“Scientists, innovators, and inventors throughout history took the time to observe the connective rhythms in nature. Ben Franklin’s electrical experiment depended upon his observation of those connections. Aerodynamic technologies that make cars, planes and athletes faster have relied upon recording those rhymes. But the innovators of tomorrow may be in jeopardy for now society plugs us into the Internet, and while that can open doors, sometimes too much of being Internet-connected disconnects us from the mysteries of the natural world — that can be transformational.”

By the time Ramona was 12 she couldn’t be seen without a camera. By 18 she was teaching photography and industrial design at Collegio San Antonio Abad in Puerto Rico.

During college she worked with three New York City photographers. In 1979 she landed jobs to take political photographs of Sen. Ted Kennedy, and President Jimmy Carter. The same year she discovered her “lightgraph” technique and held her first exhibit in Huntington, Long Island. Excited by the new way of expressing herself she took her “lightgraph” images to the Museum of Modern Art, where they were put on file.

The Zen nature of her work became obvious to Ramona so she continued her studies in art, and philosophy in Kyoto, Japan while teaching. Her travels in the East led to numerous exhibits in Japan and lifelong connections.

In England and Ireland, she explored the mythology of the region, while raising three children, ghost writing a novel, and forever taking photographs. After returning stateside to Maine, she started a publishing company, Polar Bear & Company, with her husband and was hired as a consultant by a local artist. During this time she also explored more about the mysteries of motion in her lightgraph technique, worked for newspapers and wrote a children’s novel. By 1998 she was given access to a color darkroom at the Lewiston Creative Photographic Art Center to print a backlog of work in exchange for advising the Center’s photography students.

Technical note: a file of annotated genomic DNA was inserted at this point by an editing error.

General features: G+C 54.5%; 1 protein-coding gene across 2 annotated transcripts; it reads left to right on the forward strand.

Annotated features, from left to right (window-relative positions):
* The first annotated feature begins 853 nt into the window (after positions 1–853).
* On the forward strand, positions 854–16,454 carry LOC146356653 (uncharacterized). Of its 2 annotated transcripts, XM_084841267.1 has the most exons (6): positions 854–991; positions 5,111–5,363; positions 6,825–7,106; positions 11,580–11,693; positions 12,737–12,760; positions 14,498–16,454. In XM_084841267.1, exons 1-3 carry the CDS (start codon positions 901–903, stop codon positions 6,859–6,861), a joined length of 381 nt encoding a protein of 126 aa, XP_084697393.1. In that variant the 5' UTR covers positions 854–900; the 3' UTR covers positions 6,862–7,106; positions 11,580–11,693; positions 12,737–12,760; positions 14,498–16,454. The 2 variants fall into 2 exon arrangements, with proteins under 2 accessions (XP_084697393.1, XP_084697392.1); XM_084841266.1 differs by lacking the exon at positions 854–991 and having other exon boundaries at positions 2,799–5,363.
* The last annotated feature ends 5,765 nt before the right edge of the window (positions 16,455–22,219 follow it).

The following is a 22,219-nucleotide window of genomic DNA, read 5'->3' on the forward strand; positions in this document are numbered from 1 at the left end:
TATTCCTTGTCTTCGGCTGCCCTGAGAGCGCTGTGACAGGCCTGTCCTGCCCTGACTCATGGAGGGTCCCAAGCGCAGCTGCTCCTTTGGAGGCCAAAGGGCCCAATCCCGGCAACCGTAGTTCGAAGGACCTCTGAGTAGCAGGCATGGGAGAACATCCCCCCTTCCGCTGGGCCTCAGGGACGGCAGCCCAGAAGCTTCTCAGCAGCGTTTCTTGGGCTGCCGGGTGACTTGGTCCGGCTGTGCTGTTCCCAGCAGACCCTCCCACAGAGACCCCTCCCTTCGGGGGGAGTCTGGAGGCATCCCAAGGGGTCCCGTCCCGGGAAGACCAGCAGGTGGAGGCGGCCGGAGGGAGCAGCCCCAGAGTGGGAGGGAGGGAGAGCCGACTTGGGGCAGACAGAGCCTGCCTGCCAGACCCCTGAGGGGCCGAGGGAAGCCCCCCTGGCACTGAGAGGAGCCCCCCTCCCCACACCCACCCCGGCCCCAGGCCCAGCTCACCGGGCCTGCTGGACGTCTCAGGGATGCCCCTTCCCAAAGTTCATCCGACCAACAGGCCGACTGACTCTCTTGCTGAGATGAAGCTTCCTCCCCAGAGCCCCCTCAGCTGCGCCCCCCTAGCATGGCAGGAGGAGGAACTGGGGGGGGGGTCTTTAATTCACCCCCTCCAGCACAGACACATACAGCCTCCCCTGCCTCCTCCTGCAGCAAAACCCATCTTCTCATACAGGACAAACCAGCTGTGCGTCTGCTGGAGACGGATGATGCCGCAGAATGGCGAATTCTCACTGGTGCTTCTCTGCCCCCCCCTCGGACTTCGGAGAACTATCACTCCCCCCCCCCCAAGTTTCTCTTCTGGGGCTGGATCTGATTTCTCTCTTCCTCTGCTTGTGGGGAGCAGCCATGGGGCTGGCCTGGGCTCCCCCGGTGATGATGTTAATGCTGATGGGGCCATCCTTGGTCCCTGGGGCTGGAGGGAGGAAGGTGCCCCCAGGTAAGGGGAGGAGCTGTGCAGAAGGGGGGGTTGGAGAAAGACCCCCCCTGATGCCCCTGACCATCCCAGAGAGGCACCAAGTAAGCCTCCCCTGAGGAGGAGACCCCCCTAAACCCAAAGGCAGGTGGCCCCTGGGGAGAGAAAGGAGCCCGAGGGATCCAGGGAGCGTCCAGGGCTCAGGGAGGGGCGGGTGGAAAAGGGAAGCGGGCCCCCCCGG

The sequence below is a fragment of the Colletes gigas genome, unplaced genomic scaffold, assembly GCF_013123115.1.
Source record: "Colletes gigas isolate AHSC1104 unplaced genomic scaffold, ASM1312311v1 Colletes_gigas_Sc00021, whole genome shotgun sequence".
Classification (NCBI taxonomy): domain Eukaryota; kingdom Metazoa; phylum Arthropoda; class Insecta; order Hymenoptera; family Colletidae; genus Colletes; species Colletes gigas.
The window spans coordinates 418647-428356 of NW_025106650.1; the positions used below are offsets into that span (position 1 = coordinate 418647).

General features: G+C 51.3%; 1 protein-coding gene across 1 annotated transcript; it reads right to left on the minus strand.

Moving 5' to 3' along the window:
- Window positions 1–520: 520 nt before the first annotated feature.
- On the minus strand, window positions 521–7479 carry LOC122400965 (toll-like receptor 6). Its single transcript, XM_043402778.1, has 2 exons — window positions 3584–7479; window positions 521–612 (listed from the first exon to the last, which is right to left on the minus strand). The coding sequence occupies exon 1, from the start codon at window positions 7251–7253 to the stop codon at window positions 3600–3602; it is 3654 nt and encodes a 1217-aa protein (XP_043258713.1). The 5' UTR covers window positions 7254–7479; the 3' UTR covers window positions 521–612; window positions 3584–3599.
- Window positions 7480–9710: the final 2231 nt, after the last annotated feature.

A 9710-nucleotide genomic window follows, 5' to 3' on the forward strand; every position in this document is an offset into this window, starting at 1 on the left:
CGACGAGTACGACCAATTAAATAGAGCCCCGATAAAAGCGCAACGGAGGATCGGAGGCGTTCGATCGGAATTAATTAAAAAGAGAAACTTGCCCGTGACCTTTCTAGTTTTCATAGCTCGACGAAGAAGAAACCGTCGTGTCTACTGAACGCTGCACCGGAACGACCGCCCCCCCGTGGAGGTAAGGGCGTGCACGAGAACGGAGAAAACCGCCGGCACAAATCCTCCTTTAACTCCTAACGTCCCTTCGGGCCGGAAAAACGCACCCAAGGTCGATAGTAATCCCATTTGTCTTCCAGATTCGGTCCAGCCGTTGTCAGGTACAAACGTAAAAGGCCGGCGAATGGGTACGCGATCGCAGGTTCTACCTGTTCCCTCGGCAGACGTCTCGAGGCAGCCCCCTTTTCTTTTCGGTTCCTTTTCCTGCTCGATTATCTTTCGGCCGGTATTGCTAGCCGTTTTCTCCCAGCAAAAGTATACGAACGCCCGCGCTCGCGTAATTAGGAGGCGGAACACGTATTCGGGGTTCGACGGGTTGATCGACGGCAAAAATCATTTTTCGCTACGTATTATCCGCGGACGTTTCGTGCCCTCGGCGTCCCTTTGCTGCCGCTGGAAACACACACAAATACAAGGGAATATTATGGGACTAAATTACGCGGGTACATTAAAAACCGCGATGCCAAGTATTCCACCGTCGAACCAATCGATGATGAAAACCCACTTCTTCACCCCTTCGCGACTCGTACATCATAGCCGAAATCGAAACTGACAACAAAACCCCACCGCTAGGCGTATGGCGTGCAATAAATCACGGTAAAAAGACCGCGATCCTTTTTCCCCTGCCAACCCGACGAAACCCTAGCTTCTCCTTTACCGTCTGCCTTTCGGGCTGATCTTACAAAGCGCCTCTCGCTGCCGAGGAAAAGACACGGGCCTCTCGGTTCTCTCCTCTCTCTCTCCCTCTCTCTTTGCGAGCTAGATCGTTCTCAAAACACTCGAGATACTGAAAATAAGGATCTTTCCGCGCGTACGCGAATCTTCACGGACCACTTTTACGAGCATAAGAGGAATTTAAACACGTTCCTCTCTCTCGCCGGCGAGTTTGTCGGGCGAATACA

In 2005 Ramona started a newsmagazine, Maine Insights, which continues to this day. She worked as a photographer for the 2008 DNC convention in Denver, Colorado, and photographed President Barack Obama’s second Inauguration in 2012.

For the past three years she’s been consulting, writing, exhibiting, organizing and always taking photographs. Recently she organized the Elected Officials to Protect America’s Lands, a group comprised of veterans who are also lawmakers, to send a letter to Sec. Zinke requesting he support the Land and Water Conservation Fund. The LWCF supports millions of dollars of projects, in every county in Maine and in every state, for the upkeep of our parks. As the organizer/photographer she traveled with the EOPA delegation to Washington, D.C. where they made their case to seven US Senators.